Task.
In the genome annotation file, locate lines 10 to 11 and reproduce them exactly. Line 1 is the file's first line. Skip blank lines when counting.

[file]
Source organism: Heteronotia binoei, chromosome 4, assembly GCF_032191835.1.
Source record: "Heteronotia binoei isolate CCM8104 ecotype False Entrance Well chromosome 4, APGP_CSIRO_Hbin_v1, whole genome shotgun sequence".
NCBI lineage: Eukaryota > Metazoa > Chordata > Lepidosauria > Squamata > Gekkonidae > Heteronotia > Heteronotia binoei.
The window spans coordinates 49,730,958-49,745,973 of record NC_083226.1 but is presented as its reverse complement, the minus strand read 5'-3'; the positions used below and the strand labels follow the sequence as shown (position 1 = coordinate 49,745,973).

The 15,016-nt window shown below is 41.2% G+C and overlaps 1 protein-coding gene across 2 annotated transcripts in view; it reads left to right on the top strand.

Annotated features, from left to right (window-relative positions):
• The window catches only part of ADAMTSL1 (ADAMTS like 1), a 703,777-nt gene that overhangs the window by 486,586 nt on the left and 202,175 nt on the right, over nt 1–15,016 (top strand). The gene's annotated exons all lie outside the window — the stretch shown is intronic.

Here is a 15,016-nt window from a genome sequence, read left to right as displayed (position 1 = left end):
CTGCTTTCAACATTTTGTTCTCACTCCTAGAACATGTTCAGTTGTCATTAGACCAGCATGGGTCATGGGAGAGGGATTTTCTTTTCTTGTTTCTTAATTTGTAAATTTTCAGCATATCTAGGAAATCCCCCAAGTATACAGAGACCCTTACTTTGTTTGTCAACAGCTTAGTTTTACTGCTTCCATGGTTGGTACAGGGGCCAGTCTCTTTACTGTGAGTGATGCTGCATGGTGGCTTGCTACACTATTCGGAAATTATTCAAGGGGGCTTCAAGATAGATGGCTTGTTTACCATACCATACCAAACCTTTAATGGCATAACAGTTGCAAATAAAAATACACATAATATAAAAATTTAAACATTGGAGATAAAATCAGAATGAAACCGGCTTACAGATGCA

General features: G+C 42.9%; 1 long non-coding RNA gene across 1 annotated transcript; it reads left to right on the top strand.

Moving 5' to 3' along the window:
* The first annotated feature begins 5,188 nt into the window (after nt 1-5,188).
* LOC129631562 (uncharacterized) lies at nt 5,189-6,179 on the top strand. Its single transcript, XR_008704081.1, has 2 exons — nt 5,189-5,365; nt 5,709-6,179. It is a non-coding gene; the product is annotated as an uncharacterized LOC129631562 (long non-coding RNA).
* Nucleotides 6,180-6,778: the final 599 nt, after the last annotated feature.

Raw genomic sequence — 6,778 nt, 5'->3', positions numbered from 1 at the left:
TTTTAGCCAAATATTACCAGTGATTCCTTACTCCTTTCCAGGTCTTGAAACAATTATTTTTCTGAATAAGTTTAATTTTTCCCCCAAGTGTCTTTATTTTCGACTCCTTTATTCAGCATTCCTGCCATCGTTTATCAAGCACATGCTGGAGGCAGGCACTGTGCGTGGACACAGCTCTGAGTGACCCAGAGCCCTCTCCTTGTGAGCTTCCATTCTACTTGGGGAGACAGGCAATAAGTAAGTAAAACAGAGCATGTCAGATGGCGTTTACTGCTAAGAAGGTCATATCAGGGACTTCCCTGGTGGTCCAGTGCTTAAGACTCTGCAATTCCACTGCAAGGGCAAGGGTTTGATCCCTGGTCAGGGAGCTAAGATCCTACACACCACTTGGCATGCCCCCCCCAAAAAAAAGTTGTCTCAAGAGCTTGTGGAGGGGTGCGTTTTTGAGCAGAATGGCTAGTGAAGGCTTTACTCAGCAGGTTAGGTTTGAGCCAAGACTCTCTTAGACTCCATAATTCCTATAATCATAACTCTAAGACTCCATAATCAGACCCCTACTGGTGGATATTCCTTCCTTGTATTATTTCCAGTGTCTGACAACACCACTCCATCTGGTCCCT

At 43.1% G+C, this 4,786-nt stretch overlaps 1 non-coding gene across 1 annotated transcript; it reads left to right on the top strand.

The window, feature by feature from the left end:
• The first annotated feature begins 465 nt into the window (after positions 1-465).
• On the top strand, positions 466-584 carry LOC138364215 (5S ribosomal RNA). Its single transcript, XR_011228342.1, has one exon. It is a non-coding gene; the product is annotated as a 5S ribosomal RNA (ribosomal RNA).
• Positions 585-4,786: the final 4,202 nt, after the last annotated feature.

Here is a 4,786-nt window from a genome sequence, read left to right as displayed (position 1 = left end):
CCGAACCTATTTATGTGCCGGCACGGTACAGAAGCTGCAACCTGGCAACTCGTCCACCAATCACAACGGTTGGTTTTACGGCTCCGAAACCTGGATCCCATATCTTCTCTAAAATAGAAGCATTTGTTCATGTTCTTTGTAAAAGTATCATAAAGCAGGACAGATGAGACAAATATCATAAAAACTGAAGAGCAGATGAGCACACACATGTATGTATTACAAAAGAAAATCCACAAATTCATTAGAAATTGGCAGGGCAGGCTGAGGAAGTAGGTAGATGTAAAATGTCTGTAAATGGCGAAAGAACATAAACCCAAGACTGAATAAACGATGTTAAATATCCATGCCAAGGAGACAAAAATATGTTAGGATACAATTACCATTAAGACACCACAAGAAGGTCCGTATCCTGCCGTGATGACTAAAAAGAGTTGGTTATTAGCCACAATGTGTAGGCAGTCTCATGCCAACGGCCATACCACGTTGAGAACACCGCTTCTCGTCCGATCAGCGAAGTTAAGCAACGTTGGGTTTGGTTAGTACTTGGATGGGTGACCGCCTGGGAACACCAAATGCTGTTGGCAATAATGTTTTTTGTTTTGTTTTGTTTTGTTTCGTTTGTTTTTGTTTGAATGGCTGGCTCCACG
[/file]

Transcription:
General features: G+C 42.9%; 1 long non-coding RNA gene across 1 annotated transcript; it reads left to right on the top strand.

Moving 5' to 3' along the window: